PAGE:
For produce seller, business honors dad’s memory

| September 23, 2010 | 0 Comments

Paul Piazza Sr., president and owner of Minnesota Produce, Inc. in Minneapolis, holds a photograph of his late father and role model, Richard Piazza. Photo by Dave Hrbacek / The Catholic Spirit

Years ago, Paul Piazza made a pact with his brother: Never would they sit at a desk selling produce like their father.

After college, Piazza, determined to forge his own destiny, found work in the stained glass trade.

Then, a funny thing happened. Upon hearing that a sales position had opened up at his dad’s company, Minnesota Produce, Inc. in Minneapolis, Piazza inexplicably found himself applying for the job.

After a year and a half, Piazza, still resisting the idea of working for his father, left the business to take a job as a graphic artist. It wasn’t long before Piazza realized he had made a mistake. “I totally suffocated,” he said. “I knew immediately that I was in the wrong place.”

Piazza’s father welcomed his prodigal son back with open arms.

Later, Piazza noticed his father had written in the company books that he had taken a temporary “leave of absence.”

“He knew all along that somehow I was destined for the family business,” Piazza said with a laugh.

Like father, like son

Perhaps the elder Piazza predicted his son’s behavior because he saw so much of himself in his son.

“My siblings love to tease me that I was cloned and not begotten because they think that I’ve so closely paralleled my father’s life,” Piazza said.

A framed black-and-white photo of Piazza’s father, now deceased, sits on a cabinet behind Piazza’s desk, as if he were looking over his son’s shoulder.

“I like the photo because it pictures him with his headset on, pencil in hand, ready to write a customer’s order,” Piazza said. “He’s with me every day in the office.”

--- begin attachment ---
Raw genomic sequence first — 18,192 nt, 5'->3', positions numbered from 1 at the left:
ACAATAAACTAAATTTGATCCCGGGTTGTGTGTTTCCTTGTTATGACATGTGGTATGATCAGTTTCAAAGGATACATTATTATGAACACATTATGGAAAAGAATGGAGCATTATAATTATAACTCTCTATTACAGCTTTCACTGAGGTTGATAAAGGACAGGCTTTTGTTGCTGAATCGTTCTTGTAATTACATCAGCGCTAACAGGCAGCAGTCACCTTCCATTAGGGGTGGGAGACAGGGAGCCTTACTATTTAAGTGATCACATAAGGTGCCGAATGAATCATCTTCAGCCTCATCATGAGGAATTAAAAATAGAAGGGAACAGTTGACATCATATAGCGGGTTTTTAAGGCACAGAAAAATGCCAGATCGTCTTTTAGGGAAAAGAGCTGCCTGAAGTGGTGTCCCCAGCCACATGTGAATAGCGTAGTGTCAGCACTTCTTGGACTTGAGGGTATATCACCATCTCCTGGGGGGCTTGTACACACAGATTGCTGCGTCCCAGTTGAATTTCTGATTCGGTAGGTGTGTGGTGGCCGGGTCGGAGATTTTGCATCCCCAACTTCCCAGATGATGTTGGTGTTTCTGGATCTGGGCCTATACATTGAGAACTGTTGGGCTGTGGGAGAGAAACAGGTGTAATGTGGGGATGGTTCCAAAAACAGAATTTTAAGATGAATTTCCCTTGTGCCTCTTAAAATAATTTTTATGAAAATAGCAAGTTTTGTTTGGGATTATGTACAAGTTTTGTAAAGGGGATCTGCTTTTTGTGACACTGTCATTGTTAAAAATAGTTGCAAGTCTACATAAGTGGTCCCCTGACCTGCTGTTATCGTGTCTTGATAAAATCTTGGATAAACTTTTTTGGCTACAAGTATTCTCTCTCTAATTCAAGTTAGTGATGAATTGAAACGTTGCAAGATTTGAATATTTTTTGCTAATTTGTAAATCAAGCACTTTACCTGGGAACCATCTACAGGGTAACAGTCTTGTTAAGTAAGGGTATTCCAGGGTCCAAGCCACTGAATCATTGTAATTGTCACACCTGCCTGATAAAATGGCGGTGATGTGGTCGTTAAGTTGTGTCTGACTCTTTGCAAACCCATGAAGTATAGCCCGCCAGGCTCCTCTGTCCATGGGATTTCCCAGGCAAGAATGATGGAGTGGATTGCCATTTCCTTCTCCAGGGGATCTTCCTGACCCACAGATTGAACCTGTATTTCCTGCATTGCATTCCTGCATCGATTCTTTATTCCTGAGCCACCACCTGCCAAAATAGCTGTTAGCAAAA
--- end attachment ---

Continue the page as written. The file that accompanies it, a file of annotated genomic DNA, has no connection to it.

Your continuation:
Keeping the family business going strong is something Piazza feels he owes his father.

“Since I became the sole stockholder of the company, I’ve never really considered myself to be the owner,” Piazza, 58, said. “I still think of this as my dad’s company, even though he’s been dead for 12 years. I consider myself to be a steward.

“The company has to be successful,” Piazza added. “If it wasn’t, it would somehow be adverse to the Fourth Commandment because, to me, this is honoring my father.”

Putting people over profits

Like his father, Piazza believes his responsibility as an employer extends beyond his employees to their families, his nominators wrote.

“Even during the current economic struggles, he has kept full benefits for the employees and their families at the cost of the company,” they said.

When Piazza has to make difficult decisions, he relies on divine providence and his father’s example for guidance.

“What I always saw my father do was exercise the golden rule,” Piazza said. “He never asked anybody to do anything he wouldn’t do himself, and he always considered how he would feel if he were the employee asking the employer for something.

“I’ve adopted that as my own management style,” he added. “The golden rule is my business plan.”

Biography

  • Title: President and owner of Minnesota Produce, Inc., Minneapolis
  • Parish: Our Lady of Lourdes, Minneapolis
  • Spouse: Marilyn Piazza
  • Children: Paul Piazza Jr., Frances Rivera, Richard Piazza
  • Activities: Helped start parish council, lector, extraordinary minister of holy Communion, parish renovation committee, helped start liturgical ministry team at parish

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Category: Leading With Faith